By Dana Plotke
In case you hadn’t noticed, we’re living in a more transparent world
these days. From the Occupy Wall Street movement and reality TV star weddings to
Twitter and Facebook, people are demanding to know what and who is behind the
curtain and then connect with those on the other side. The same holds true for B2B and association media. Publishers are encouraging writers and editors to build
their own personal brands and credibility within the marketplace, which in turn
enhances the publishers’ core brand through increased engagement and revenue.
In a recent interview
with FOLIO, chief content officers from UBM Techweb and SourceMedia talked
about the idea of “Brandividuals” and “Opinionated Reporting” as being their
best bet for successful editorial offerings.
We concur. Business models are changing, and organizations are evolving. If associations want to remain in the conversation, they need to
capitalize on the people who tell their stories and can make them unique
resources for their members.
One thing for associations to take particular note of is the B2B media
executive’s lack of concern over turnover and how that affects the core brand. No
one individual is relied upon to uphold the core brand—the organization must
provide the foundation and ownership over that. Supporting that brand, however,
is encouraged as a shared responsibility among staffers.
The other thing worth noting: There is no right way to do this. Take
the following examples on Twitter: The Texas Society of Association Executives’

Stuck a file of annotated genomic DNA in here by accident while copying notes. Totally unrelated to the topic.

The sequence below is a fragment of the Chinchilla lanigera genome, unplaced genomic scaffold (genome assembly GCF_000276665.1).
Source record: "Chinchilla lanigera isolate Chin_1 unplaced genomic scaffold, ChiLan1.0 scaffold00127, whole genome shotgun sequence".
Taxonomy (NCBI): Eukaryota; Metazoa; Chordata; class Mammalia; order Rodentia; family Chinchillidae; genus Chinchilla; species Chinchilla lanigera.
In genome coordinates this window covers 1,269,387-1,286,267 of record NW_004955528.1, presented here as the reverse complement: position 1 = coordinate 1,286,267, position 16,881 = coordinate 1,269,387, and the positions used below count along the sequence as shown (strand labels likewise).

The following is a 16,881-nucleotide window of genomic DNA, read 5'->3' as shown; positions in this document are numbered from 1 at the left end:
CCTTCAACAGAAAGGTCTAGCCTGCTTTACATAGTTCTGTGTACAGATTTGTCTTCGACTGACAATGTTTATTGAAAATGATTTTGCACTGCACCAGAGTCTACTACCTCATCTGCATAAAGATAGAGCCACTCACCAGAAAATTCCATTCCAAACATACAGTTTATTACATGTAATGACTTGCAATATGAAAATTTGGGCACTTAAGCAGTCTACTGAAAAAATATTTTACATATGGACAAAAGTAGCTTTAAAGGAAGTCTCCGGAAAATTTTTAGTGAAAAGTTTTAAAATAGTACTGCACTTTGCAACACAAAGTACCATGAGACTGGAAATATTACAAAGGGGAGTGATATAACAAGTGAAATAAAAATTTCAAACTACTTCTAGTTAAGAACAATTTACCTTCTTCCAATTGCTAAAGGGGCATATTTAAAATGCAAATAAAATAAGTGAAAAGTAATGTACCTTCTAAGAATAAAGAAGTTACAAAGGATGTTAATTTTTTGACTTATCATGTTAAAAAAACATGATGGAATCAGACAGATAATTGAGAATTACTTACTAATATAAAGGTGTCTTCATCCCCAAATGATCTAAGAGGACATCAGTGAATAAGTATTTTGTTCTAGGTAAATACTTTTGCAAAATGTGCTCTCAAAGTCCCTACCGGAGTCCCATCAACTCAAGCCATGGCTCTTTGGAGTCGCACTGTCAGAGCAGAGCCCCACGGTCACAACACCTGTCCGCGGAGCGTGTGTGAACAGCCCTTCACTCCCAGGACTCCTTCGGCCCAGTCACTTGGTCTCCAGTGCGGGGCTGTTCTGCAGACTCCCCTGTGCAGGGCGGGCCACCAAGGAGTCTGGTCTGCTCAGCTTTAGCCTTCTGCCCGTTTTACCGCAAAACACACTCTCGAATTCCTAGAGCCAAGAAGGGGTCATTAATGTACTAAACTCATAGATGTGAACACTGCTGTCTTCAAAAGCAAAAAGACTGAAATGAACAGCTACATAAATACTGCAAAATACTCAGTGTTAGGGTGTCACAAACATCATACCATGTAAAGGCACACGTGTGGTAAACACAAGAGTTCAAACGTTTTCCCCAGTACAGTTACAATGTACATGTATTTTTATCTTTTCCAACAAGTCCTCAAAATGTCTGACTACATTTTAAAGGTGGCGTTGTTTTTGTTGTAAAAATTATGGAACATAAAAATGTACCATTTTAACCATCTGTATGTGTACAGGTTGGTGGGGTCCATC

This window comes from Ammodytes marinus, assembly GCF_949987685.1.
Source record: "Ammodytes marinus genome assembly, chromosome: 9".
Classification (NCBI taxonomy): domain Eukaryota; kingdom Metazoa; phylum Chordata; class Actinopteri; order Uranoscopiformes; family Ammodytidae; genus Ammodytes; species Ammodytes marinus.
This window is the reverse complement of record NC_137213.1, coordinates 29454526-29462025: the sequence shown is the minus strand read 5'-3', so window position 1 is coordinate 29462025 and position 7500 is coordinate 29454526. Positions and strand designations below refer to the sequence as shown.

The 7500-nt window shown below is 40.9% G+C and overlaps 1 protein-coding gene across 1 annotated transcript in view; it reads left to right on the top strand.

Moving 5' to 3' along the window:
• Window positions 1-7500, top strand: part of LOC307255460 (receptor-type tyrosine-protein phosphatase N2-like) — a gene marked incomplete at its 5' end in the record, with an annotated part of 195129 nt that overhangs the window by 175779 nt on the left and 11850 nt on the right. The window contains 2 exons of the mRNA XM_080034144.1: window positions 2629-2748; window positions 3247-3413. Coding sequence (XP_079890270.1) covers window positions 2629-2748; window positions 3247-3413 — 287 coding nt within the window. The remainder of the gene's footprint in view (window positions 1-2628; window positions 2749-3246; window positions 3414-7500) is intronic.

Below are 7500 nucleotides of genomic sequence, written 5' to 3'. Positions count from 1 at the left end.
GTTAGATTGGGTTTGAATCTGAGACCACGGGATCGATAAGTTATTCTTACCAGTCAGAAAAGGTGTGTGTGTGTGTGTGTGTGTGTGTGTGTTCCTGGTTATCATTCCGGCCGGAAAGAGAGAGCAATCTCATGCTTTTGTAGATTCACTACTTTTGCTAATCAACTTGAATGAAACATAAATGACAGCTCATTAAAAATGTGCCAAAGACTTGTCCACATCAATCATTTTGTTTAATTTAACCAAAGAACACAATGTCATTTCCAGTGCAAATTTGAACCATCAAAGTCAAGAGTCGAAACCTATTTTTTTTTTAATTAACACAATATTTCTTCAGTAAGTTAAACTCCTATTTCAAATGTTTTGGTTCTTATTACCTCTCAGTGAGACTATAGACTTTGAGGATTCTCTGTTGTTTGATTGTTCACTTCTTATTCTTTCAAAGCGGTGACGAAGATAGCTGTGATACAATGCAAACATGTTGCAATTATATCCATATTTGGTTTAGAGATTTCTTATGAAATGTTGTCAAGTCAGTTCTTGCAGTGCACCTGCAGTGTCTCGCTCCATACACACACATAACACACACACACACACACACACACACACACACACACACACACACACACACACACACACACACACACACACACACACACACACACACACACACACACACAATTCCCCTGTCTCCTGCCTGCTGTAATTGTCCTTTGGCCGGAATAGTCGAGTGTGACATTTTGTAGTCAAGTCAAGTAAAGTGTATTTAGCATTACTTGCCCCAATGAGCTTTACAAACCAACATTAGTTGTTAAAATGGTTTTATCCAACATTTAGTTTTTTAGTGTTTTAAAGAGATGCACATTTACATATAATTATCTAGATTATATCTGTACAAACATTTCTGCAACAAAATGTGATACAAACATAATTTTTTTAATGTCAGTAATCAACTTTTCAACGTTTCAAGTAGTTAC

(TSAE) executive director represents the organization under her personal Twitter handle while the core brand also highlights the communications manager
behind the branded tweets.
The Association of Corporate Counsel (ACC) has chosen to reference
their staff’s Twitter handles as part of the custom background for the ACC
brand’s Twitter page.
Larger staff associations or organizations that utilize a regular set
of freelance writers, may want to consider doing what the Financial Times (FT) has done, and set
up a public list of the journalists that work for the publication.
The fact is, the days of “build it and they will come” are over.
Consumers of media are increasingly discriminating as they sift through clutter-filled communications channels to find what is truly interesting to them. The
successful communications staff of tomorrow will think like a marketer, write
like a journalist and use their personal brand to sell it all to the reader.
Are you ready for this shift in reality? Maybe you have already been
moving in this direction? Share your story with your peers at the Association
Executive Roundtable Group discussion on LinkedIn.
has worked in B2B marketing and communications for more than 15 years,
with a focus on association media and events since 2002. She leads the
marketing efforts of Naylor, LLC.
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